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Cargo pants[1] (cargo trousers) are much like regular khaki pants, but were designed originally for tough, outdoor activities. They are baggier, permitting free movement, made of hardwearing, quick-drying fabrics, with tough stitching, and have large belt loops and several additional patch pockets.

Cargo pockets originally seen on battledress

Cargo pockets generally have accordion folds in the sides for increased capacity, and often have large flaps secured with snaps, buttons or Velcro. They are used on battledress or sport hunting clothing for carrying maps, compasses and other equipment in an easily accessible way.

The garments are normally made of rectangular panels of fabric, designed to allow bending at the knee and hip without stretching. Occasionally the knee joint has a hidden gap for ventilation. Stitching is often expressed as an external felled seam, and may be sewn in a contrasting colour to give the garment strong lines. Felled seams are commonly used in outdoor garments to improve water resistance.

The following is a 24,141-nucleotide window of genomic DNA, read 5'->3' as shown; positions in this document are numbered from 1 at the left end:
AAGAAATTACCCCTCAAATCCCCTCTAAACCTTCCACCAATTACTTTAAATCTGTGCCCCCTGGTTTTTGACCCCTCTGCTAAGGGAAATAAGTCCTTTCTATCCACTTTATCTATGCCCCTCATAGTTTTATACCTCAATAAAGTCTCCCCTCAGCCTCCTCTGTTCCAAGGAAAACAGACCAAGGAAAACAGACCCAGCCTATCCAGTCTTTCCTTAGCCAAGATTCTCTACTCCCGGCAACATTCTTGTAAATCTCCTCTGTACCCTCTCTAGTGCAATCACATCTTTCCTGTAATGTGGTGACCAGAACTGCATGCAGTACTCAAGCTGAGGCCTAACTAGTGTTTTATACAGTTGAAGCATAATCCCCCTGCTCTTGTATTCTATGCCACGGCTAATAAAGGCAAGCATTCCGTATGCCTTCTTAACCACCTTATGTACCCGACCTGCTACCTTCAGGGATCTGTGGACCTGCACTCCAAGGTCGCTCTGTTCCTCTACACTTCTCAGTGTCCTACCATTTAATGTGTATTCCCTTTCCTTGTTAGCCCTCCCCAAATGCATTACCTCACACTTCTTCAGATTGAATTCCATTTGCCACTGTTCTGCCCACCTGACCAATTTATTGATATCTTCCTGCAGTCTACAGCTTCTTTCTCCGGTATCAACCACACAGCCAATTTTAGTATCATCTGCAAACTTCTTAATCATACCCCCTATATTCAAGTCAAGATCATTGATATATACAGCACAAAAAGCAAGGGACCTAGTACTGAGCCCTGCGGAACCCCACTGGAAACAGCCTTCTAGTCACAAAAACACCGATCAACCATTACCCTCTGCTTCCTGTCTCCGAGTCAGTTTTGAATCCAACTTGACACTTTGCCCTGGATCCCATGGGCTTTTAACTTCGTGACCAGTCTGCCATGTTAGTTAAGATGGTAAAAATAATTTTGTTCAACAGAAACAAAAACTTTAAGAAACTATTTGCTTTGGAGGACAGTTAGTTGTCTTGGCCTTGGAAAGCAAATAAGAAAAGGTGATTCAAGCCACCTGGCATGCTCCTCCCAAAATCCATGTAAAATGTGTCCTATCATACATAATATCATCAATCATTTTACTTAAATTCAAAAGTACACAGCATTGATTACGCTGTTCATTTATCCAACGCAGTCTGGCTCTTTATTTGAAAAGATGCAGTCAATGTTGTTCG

Cargo shorts[2] are similar to cargo pants. Some styles have zip-off legs, and can be converted from long to short trousers to suit the weather. These are particularly useful for hikers and global travelers.

Cargo skirts are made in the same style, with the same features. Long and mid-length cargo skirts are typically straight or slightly flared, with a long back split to permit long strides. Cargo miniskirts may be tight with a back split, or deeply pleated like a sports skirt or kilt.

Cargo pants began as a trend in the early 1990s. Cargo pants took on the trend of an urban military look with a relaxed, reversed silhouette, i.e. wider at the hip area and narrow at the ankle. Pockets were either the cargo variety at the hip and/or attached to the side of the leg in the thigh area. The original company starting this trend was Rescue Sportswear, followed by Zoom Cavaricci, Union Bay, Generra and eventually Bugle Boy.

References

  1. ^ "Cargo pants". 2009-12-14. http://www.molecule.asia/pants/. 
  2. ^ "Cargo shorts". 2009-12-14. http://www.molecule.asia/shorts/. 
  1. "The 1990s Fashion History". Pauline Weston Thomas. Fashion-Era.com. 2009-02-08. http://www.fashion-era.com/the_1990s.htm. Retrieved 2009-02-08. 
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